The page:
Is flying over SSSIs illegal?

I am constantly seeing people on social media saying that flying over a SSSI (site of special scientific interest) is illegal.

However I have yet to see any legislation to say that it is.

Is it illegal?

Yes there may be birds nesting on SSSIs at certain times of the year - but then they also cover areas of special interest by virtue of its fauna, flora, geological or physiographical / geomorphological features.

Or is it poor generalisation of Drone Police?

There is no airspace regulation / law in place, if that’s what you’re asking? :thinking:

Common sense should prevail for any flight, naturally.

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Thats the problem right there.

Which is my thought - but the way that so many repeat it has questioned my logic and I have wondered if I have missed something in relation to SSSIs

I am sure I have not and I have challenged people to show me where flying over a SSSi or an ASSI in Scotland was illegal. But nobody has ever responded with proof.

I therefore believe the experts here than those on facebook!

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Might not be illegal to fly over an SSSI but if you disturb wildlife anywhere then it could be an offence in certain circumstances and SSSI are where you are more likely to do that. Plenty of places do say no drones in the SSSI in their areas, such as the Lake District.

https://www.cps.gov.uk/legal-guidance/wildlife-offences

You have got me thinking now, I am going to be in Norfolk next weekend, on the Broads, and I was going to take the drone with me (obviously) although I may not get chance to fly.

Are there any restrictions I might not have found that I should know about?

(There’s a very good chance it won’t come out of its bag anyway, but it’s good to know, just in case).

https://www.broads-authority.gov.uk/visiting/drone-use

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But are they right to say that?

I accept that if you endanger wildlife that might be a crime.

Thanks for that @Doodler I had read that page, which is what prompted me to post the question here as it mentions a lot of the Broads are designated SSSI.
I think it’s going to be a case of just using my own judgment if I do get chance. As it’s towards the end of October, a lot of the reasons for not flying will not be valid, but as we all know, there is bound to be someone who takes offence, so it’s good to know the legality of it in case there are finger wagers about.

Unless there’s byelaws in place, they can’t stop you but I’d say that’s an advisory warning given the wildlife on the broads.

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The only relevant law would be the Wildlife & Countryside Act 1981 but this isn’t strictly related to drone use, just disturbing the wildlife, particularly during nesting periods etc. Advice would be to obviously check with the land owner regarding your take-off point (usual drone code), local government relating to any byelaws in place and any relevant countryside organisations e.g. RSPB with regards to nesting periods. But as has been said, common sense applies and quite frankly, and imho, nobody is likely to care if you’re flying your drone out in the middle of nowhere (that is until the local fauna learns how to submit a noise nuisance complaint…)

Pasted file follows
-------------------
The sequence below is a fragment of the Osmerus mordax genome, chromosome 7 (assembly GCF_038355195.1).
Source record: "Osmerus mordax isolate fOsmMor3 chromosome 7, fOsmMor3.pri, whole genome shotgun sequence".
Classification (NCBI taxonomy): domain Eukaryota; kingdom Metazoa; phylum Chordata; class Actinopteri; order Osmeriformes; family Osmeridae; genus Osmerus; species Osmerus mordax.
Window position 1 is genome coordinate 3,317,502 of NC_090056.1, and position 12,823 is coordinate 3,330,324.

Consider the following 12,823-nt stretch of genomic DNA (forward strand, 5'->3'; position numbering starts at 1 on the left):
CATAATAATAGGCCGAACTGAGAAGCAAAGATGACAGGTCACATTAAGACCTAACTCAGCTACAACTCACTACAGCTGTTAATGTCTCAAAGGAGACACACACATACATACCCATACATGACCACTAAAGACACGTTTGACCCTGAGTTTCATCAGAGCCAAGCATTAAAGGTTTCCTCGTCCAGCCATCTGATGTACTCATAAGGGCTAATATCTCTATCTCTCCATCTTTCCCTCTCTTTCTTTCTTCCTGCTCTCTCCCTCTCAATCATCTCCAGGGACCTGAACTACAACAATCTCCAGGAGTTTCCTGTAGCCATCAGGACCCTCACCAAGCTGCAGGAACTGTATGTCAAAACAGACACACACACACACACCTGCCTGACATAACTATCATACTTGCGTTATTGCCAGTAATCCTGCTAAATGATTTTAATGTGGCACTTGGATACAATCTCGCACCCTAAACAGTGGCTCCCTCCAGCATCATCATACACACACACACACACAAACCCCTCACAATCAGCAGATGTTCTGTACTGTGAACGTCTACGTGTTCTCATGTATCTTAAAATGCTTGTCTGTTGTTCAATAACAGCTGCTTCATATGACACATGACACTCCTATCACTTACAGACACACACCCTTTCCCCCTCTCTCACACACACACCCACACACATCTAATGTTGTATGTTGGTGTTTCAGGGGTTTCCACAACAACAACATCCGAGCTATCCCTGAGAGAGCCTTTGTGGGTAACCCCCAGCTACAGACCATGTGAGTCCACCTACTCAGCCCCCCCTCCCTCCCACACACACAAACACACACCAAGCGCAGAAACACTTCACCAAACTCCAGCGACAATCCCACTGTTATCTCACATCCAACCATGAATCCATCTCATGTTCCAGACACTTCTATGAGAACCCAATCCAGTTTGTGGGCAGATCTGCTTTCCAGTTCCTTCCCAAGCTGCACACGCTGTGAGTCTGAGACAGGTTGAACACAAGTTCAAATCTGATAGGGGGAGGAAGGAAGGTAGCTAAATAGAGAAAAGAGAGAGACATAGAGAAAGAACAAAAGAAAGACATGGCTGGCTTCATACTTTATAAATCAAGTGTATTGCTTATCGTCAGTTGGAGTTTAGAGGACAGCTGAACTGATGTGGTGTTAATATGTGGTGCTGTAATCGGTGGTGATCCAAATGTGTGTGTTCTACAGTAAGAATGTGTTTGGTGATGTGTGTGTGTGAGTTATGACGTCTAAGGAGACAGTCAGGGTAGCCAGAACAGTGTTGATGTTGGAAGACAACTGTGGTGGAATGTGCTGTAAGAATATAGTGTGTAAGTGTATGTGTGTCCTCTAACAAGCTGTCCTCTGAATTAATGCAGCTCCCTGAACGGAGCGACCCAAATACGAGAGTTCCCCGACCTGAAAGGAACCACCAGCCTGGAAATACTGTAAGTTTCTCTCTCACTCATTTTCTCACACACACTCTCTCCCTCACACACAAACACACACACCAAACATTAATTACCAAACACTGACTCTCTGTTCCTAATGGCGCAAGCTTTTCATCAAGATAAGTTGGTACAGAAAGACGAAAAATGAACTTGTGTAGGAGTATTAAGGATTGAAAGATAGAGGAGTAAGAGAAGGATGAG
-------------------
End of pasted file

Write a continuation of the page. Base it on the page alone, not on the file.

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The Wildlife act makes it a criminal offence to intentionally or recklessly damage/disturb whatever makes an SSSI special. Whether you know its an SSSI or not.

But following from what @DroneGeek said, if the special feature is a rock, or a flower, your drone is unlikely to be an issue. Birds are the most problematic and the things to watch out for.

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As above, restrictions may depend on the nature of the SSSI. One large SSSI near me is designated because of a rare moss on one slope, well away from any paths. But to be sure, I flew with the permission of the warden. You may find this info useful:

Is there a way to discover the nature of each SSSI?

You can access the Citation, Operations Requiring Natural Englands Consent (ORNECs) and the Views about Management (VAM) via The Designated Sites website: https://designatedsites.naturalengland.org.uk/. The Citation details why a site was designated. If a site is noted for it’s bird populations, be that overwintering or breeding birds, then it may also be a Special Protection Area (SPA). The Designated Sites page for a SSSI will also tell you what other designations a site is part of and give a link to the page for that designation as well.*
– If the site is also a National Nature Reserve you should contact the Reserve Manager for advice and a permit where one is needed. NE manage some NNR’s but others are managed by wildlife organisations and individual trusts. You should find information including contact details for all NNR’s here: https://www.gov.uk/.../national-nature-reserves-in-england.

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Living in the Lakes it does make me wonder how my drones might impact the wildlife - then you see this! :see_no_evil:

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Devils advocate … They fly over on a regular basis so wildlife would be less likely to settle & nest and the likes of the NT aren’t going to argue with the MoD :joy: